Approaches to Landscape - download pdf or read online
By Richard Muir (auth.)
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Additional resources for Approaches to Landscape
Subsequently, the emphasis in geography moved from description to the exploration of relationships between different phenomena The study of rural landscapes grew out of the settlement geography of the 1890s and 1900s. Its aim was to describe material features like houses and barns, roads and paths, fields and hedges, pastures and meadows, orchards and vineyards. In Jean Brunhes' Geographic humaine [sic] (1909), the study of these elements was clearly imbedded in a positivist conception of science, with an Landscape History and Landscape Heritage 25 emphasis on thorough descriptions of reality, on inventories and on regularities.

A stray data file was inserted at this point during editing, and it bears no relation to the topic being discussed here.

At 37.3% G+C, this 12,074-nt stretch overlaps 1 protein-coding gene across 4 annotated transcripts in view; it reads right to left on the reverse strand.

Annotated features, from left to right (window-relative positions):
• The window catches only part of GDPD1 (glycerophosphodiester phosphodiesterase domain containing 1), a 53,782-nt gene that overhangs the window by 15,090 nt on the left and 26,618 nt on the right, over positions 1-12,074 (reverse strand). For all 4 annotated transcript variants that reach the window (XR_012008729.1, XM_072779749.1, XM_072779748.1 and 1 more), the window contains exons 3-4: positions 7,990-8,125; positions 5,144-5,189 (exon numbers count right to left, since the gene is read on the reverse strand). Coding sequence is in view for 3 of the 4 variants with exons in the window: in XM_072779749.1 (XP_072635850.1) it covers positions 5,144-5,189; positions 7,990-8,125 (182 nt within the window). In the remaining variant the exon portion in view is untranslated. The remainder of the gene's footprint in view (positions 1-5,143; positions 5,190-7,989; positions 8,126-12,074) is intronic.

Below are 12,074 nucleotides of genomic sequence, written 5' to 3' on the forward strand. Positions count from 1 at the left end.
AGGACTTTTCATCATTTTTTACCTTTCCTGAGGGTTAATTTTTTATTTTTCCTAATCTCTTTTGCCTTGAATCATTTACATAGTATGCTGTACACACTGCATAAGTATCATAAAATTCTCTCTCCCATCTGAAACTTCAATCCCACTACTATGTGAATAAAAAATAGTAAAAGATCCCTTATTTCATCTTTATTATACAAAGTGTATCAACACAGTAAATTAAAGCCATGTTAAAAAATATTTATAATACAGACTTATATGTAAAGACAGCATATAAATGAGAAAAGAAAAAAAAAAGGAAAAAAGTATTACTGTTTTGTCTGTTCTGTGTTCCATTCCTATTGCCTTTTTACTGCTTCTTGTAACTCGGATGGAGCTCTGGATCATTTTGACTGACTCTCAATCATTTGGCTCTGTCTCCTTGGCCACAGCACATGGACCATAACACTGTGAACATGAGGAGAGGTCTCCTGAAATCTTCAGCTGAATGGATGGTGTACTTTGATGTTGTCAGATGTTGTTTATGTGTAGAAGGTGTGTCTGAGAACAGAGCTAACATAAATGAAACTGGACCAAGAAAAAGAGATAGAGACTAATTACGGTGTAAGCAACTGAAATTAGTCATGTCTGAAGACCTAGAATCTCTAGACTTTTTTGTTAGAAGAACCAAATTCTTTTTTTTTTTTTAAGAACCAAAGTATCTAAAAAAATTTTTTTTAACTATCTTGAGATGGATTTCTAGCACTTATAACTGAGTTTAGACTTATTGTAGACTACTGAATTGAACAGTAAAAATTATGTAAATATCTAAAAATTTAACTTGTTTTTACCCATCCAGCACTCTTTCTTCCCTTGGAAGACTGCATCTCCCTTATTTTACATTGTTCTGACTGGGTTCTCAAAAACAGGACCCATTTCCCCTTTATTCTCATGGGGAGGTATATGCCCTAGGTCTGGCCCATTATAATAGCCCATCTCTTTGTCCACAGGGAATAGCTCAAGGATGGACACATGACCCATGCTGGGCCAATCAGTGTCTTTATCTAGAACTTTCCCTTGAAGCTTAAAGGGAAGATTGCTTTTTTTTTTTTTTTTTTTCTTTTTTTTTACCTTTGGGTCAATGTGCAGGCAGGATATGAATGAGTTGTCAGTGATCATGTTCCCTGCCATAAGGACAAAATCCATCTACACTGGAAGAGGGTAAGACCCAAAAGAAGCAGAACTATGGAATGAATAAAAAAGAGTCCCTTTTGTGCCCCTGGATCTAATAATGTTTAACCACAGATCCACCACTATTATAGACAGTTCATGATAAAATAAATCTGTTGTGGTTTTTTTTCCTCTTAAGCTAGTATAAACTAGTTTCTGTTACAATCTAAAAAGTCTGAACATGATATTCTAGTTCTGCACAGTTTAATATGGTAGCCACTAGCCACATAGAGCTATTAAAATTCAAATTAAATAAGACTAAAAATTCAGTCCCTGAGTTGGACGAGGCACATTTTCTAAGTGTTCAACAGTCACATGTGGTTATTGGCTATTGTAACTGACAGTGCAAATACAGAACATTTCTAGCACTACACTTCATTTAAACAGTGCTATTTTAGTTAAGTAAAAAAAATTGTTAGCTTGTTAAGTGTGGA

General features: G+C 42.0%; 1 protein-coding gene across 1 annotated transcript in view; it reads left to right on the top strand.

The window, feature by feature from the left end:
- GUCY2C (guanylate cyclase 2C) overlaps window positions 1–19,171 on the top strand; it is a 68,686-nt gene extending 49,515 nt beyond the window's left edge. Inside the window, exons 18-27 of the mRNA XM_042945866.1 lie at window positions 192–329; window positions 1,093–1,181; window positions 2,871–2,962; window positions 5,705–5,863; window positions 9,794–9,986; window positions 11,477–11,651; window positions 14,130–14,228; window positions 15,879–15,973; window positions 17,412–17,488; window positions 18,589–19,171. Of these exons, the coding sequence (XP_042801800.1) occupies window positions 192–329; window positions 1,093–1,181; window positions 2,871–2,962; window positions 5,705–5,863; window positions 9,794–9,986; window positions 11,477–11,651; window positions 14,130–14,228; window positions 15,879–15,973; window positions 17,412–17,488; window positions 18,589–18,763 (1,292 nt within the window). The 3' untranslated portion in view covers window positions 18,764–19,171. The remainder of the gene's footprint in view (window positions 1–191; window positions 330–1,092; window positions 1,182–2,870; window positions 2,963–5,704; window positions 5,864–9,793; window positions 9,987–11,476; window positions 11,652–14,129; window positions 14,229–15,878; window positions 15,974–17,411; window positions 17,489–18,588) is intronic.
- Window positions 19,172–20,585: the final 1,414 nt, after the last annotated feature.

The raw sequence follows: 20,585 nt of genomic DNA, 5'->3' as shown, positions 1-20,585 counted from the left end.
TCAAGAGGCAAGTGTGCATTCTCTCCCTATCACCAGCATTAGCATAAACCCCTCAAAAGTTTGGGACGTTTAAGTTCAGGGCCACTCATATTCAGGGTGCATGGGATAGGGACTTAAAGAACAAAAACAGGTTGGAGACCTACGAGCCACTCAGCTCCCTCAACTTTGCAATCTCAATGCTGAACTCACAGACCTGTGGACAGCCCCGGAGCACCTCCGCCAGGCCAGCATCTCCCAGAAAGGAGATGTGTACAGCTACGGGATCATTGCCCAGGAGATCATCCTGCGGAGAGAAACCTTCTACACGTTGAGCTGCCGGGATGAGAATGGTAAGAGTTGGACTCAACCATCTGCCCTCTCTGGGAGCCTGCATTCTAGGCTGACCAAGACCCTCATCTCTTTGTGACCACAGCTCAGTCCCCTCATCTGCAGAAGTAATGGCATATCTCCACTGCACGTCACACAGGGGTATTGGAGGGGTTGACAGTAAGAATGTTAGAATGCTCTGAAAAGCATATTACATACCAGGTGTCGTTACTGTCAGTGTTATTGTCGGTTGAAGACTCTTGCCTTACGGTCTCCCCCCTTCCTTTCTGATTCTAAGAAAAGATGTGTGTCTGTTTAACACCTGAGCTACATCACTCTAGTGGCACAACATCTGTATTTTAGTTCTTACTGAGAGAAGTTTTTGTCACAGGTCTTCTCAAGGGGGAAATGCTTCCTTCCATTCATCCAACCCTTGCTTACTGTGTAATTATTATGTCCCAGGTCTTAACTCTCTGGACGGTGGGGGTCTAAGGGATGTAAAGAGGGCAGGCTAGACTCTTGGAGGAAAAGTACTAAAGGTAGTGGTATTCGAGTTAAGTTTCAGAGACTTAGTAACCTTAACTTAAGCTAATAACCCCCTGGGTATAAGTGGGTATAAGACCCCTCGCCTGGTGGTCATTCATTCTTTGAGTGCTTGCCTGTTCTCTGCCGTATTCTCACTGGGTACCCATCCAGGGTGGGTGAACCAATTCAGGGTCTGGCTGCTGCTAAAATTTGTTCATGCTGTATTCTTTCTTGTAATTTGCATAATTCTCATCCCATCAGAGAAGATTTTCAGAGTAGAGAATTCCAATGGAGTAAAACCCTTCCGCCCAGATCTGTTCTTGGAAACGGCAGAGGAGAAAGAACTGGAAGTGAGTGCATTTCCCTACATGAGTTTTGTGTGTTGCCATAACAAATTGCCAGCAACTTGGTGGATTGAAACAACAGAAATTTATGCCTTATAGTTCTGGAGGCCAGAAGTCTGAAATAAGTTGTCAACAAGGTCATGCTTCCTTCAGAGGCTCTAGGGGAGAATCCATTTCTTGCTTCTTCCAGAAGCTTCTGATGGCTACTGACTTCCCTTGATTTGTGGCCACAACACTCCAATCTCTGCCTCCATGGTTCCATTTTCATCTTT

Sometimes, Sauer believed, a gradation in the strength of the defining culture was envisaged, as one moved from the cultural core, through the domain (where other cultural influences appeared) and into realm, where the other influences were stronger. Sauer also discussed cultural hearths. These were areas which served as the cores from which cultural practices and innovations diffused to establish the identity of broader cultural regions. Only a few such hearths had existed, and they were associated with particularly favoured physical environments.
At the end of the nineteenth century, Otto Schluter produced a concept of the morphology of the cultural landscape; the cultural landscape was said to include both fixed and mobile forms, the former comprising the effects upon landscape wrought by every period and culture, and the latter including humans, their works and movements; thus, 'The cultural landscape includes, therefore, not only the routes and route patterns, but also the men and goods which move along them' (Dickinson, 1939 p. 2).
Approaches to Landscape by Richard Muir (auth.)